March 2019 marked a huge milestone for AirDNA. We increased our total tracked vacation rental listings by 21%, thanks to the addition of over 1,500,000 HomeAway listings. Through hundreds of data partnerships, AirDNA now tracks daily performance and future demand for over 10,000,000 unique properties.
What does this mean for hosts, property managers, and real estate investors? It means it’s now possible to get a more complete view of whole property-level performance—not just single listing-level performance.
Impact in MarketMinder
The merging of Airbnb data and HomeAway data enables a more comprehensive view of the vacation rental industry. Now, daily intelligence on over one and a half million additional listings worldwide is flowing into the charts within MarketMinder. Virtually every market covered in the app saw a measurable lift in active supply from the integration of HomeAway data, including thirty-nine markets that saw an increase of over 100%.
Here are the fifteen markets most affected by the integration of HomeAway data into MarketMinder:
Most MarketMinder users—especially those who are subscribed to any of the markets listed above—will see a jump in their supply-related graphs, such as this available supply chart from Myrtle Beach, South Carolina:
As the chart indicates, HomeAway data has been merged retroactively as far back as June, 2017, and the line graph shows a sudden exponential jump in the number of rentals during that time. In fact, the addition of HomeAway data in Myrtle beach translates to a 237% increase in available supply for the data that populates the charts.
MarketMinder users can be confident in understanding whether the data that fuels their charts includes HomeAway data or not, by hovering over each graph’s information (“i”) icon. If no icon is present, or otherwise does not indicate the integration of HomeAway data, then the chart only includes Airbnb data.
Any bump in market supply means the data behind MarketMinder’s charts have gotten stronger and have become a more complete picture of market-wide vacation rental performance.
Understand Supply in Your Market:
Accounting for Dual-Listed Properties
Merging Airbnb and HomeAway data on the property level was a fairly complex technical challenge for our team. In order to create a property-based profile, AirDNA must first identify property matches across both distribution channels. Because listing descriptions are not always identical and can change throughout the seasons, AirDNA must reassess matches on a monthly basis.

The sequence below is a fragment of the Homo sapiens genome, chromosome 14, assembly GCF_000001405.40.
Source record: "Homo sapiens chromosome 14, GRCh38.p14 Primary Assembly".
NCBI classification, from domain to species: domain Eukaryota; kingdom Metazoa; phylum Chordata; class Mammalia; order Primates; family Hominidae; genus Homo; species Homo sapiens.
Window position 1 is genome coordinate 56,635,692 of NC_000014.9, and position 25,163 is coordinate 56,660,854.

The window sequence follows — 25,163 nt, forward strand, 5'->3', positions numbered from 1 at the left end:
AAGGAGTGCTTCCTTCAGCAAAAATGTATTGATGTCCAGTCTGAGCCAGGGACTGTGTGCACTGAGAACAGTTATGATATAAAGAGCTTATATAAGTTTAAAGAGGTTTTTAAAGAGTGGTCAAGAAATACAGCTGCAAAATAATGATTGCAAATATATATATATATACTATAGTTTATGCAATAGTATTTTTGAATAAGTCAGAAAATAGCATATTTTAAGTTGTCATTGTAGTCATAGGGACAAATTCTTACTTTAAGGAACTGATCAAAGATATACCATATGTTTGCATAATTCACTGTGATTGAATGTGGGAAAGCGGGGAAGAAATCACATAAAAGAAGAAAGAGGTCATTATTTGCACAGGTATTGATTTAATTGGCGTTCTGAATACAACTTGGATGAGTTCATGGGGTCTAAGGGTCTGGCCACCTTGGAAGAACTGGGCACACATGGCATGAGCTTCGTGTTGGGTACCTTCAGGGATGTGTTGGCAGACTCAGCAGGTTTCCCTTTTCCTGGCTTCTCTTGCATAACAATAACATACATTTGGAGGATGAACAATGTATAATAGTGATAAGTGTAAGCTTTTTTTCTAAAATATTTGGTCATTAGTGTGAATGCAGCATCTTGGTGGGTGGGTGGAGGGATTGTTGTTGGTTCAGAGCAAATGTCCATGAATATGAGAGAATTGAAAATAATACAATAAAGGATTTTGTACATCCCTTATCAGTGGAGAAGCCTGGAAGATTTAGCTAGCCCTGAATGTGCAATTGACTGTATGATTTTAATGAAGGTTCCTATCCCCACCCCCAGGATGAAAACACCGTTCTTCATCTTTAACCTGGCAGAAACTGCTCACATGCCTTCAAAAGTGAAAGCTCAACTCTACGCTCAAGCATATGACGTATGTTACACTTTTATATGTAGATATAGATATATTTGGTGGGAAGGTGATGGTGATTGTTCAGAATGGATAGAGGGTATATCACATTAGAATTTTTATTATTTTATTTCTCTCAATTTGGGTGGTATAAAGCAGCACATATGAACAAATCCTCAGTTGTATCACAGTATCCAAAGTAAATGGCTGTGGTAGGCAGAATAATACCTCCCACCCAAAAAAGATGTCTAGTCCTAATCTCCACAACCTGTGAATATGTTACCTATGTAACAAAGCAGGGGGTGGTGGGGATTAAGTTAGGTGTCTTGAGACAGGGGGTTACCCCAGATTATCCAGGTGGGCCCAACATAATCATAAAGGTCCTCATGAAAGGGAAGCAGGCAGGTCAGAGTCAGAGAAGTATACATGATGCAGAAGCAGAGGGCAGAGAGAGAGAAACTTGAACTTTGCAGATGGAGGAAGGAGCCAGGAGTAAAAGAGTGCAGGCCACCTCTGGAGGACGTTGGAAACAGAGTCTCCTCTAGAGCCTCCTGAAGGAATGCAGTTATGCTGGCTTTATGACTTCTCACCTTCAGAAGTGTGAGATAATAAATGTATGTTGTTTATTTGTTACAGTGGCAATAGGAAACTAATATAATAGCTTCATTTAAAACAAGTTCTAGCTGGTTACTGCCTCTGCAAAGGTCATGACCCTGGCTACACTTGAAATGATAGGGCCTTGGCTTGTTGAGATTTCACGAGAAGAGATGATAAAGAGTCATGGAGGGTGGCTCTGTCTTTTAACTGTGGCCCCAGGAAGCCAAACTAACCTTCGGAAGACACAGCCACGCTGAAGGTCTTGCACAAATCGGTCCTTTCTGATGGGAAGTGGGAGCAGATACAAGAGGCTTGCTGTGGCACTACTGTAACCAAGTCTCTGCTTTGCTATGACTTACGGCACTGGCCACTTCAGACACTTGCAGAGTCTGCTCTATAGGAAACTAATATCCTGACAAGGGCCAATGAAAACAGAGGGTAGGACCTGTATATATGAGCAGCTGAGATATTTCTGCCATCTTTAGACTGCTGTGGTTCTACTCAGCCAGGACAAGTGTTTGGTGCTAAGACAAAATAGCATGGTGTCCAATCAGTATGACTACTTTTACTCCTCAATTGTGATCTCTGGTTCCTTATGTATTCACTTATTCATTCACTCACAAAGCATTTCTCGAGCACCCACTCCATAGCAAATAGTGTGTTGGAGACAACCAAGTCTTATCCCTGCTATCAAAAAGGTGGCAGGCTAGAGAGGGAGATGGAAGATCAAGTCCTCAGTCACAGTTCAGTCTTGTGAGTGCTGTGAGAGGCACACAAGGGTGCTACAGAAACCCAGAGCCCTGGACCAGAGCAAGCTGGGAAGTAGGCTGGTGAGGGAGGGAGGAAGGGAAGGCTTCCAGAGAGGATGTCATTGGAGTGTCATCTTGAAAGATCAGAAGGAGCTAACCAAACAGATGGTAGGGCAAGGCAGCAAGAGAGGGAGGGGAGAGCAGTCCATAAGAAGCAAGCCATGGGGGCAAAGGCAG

To ensure accuracy, our data science team has developed a proprietary listing match algorithm that analyzes over fourteen listing features. Features such as location, listing titles, listing descriptions, numbers of bedrooms, and calendar availability, are cross-referenced to determine individual rentals that are dual-listed on both distribution channels. Identifying matches across channels ensures we’re not overstating supply numbers in the market analysis.
Here are the markets with the highest percentage of dual-listed rentals (based on trailing twelve month numbers):
The Overview Tab in MarketMinder now shows a breakdown of listing channels; whether they’re listed on Airbnb, HomeAway, or both. In this February 2019 chart for South Padre Island, it shows 41% of supply as listed on both distribution channels.
Additionally, users can now view whether individual rentals are listed on Airbnb, HomeAway, or both. The example below, we see the rental is listed on Airbnb and HomeAway, because both icons are visible in its pop-up.
HomeAway’s Largest Markets
With this new cache of HomeAway data, it’s now possible to perform side-by-side comparisons between distribution channels. Supply is a simple way to see where each channel is winning in volume.
Here are the largest HomeAway markets in terms of available vacation rental listings:
Distribution Channel Momentum: Expansion vs. Contraction
Increasing the completeness and granularity of global vacation rental data allows us to analyze the industry in new ways. One such analysis is looking at market-based channel momentum.
Although the vacation rental industry as a whole is swelling in size, the market-level stories can be quite different. It gets interesting when comparing year-over-year supply growth (January 2018-January 2019) between Airbnb and HomeAway. We look forward to performing deeper analysis in the coming weeks, but here’s a sample looking at the top ten markets in terms of total supply as of January 2019:
Airbnb outpaced HomeAway in all of the top ten markets, except in Barcelona, where Airbnb added 687 listings and HomeAway added 849. Both distribution channels saw an overall decrease in active listings in Paris, where local hoteliers and the city’s government have launched an aggressive campaign and are currently suing Airbnb over illegal listings. HomeAway and Airbnb both added about 1,800 listings in Sydney, although some of HomeAway’s new supply might be due to the transfer of its Stayz listings onto the HomeAway platform.
The fact that places like London top HomeAway’s list of largest markets and are also one of its fastest-growing markets shows HomeAway’s ability to move beyond its traditional vacation rental roots and capitalize on high-demand metro areas. However, its existing supply and growth in these areas still pales in comparison to Airbnb’s momentum.